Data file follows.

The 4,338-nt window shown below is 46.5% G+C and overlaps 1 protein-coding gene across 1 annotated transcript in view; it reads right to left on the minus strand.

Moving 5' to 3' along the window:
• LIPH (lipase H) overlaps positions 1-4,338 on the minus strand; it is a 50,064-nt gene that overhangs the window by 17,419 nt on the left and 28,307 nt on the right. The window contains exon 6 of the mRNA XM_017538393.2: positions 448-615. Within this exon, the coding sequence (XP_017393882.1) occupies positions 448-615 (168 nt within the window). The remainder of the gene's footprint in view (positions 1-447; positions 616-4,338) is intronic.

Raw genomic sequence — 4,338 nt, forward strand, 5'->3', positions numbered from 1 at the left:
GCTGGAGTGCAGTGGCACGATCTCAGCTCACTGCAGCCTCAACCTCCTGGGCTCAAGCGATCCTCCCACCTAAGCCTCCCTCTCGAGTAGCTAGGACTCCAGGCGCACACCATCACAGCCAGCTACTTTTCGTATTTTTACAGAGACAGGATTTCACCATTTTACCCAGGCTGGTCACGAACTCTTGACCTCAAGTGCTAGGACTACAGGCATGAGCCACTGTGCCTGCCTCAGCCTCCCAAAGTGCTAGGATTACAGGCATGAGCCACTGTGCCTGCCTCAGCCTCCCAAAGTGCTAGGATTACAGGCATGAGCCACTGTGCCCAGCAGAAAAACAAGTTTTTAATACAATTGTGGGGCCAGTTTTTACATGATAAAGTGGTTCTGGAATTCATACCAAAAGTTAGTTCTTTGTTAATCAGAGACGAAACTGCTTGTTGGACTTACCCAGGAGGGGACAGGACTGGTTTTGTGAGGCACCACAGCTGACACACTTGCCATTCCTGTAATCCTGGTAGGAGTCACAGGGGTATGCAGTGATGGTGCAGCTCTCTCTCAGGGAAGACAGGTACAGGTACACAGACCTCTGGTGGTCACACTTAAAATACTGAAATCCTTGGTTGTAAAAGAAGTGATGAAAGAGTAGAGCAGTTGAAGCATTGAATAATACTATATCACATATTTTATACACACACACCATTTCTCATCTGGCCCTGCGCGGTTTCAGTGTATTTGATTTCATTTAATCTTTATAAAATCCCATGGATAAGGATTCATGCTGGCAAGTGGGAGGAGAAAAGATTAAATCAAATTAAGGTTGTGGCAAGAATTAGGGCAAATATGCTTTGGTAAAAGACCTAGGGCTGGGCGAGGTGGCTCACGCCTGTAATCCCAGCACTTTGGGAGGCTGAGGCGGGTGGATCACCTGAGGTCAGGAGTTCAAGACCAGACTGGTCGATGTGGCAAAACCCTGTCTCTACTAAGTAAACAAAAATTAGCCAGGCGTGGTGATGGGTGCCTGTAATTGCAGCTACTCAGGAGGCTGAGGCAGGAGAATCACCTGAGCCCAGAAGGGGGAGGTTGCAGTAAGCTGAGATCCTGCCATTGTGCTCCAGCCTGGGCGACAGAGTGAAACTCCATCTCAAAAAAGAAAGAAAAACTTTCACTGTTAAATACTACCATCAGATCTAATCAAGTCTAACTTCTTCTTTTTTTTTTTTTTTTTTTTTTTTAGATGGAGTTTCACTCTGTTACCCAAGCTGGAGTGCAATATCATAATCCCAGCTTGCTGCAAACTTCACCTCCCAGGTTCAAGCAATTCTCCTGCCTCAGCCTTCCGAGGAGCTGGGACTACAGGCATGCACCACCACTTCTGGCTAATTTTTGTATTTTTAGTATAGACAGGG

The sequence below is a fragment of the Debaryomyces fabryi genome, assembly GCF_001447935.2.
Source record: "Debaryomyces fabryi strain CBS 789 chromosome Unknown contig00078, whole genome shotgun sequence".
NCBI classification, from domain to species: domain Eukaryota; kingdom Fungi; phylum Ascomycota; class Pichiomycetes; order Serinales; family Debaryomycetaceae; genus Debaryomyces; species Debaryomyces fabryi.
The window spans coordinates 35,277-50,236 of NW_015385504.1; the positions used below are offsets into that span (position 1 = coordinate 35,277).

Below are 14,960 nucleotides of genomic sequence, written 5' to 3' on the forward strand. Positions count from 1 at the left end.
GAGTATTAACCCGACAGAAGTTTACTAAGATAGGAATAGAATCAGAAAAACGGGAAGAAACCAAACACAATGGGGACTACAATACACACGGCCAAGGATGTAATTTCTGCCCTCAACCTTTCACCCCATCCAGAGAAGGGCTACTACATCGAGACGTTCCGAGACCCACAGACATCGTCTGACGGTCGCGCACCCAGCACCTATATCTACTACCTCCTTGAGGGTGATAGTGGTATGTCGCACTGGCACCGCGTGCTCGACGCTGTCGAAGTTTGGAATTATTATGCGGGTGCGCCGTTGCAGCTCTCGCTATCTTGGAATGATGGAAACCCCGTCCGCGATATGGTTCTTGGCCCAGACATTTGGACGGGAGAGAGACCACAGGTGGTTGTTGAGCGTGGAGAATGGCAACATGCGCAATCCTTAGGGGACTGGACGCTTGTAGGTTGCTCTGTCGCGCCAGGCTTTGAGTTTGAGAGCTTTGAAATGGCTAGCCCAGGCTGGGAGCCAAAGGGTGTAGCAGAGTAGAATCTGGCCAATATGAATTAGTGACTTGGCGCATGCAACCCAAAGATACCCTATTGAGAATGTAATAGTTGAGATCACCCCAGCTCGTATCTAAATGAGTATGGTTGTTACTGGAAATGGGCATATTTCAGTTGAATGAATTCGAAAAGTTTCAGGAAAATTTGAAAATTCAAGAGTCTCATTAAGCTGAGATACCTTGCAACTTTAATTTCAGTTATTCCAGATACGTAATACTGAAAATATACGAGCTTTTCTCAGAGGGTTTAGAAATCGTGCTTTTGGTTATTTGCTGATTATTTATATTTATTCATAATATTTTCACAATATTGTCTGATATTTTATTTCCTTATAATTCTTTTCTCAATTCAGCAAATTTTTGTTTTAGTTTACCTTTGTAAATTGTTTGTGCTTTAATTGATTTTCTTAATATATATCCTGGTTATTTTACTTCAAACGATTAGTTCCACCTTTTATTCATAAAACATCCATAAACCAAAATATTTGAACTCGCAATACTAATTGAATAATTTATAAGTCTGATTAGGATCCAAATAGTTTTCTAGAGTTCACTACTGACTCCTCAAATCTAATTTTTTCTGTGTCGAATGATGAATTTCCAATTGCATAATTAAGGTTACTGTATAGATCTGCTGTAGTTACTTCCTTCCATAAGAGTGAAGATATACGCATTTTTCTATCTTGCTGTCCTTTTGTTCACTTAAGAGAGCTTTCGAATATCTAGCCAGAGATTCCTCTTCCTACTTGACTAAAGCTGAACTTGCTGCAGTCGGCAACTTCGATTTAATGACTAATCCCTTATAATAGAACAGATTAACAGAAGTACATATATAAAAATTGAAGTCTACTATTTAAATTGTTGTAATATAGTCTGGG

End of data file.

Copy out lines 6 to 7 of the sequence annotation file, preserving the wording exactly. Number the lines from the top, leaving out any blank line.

The sequence below is a fragment of the Debaryomyces fabryi genome, assembly GCF_001447935.2.
Source record: "Debaryomyces fabryi strain CBS 789 chromosome Unknown contig00078, whole genome shotgun sequence".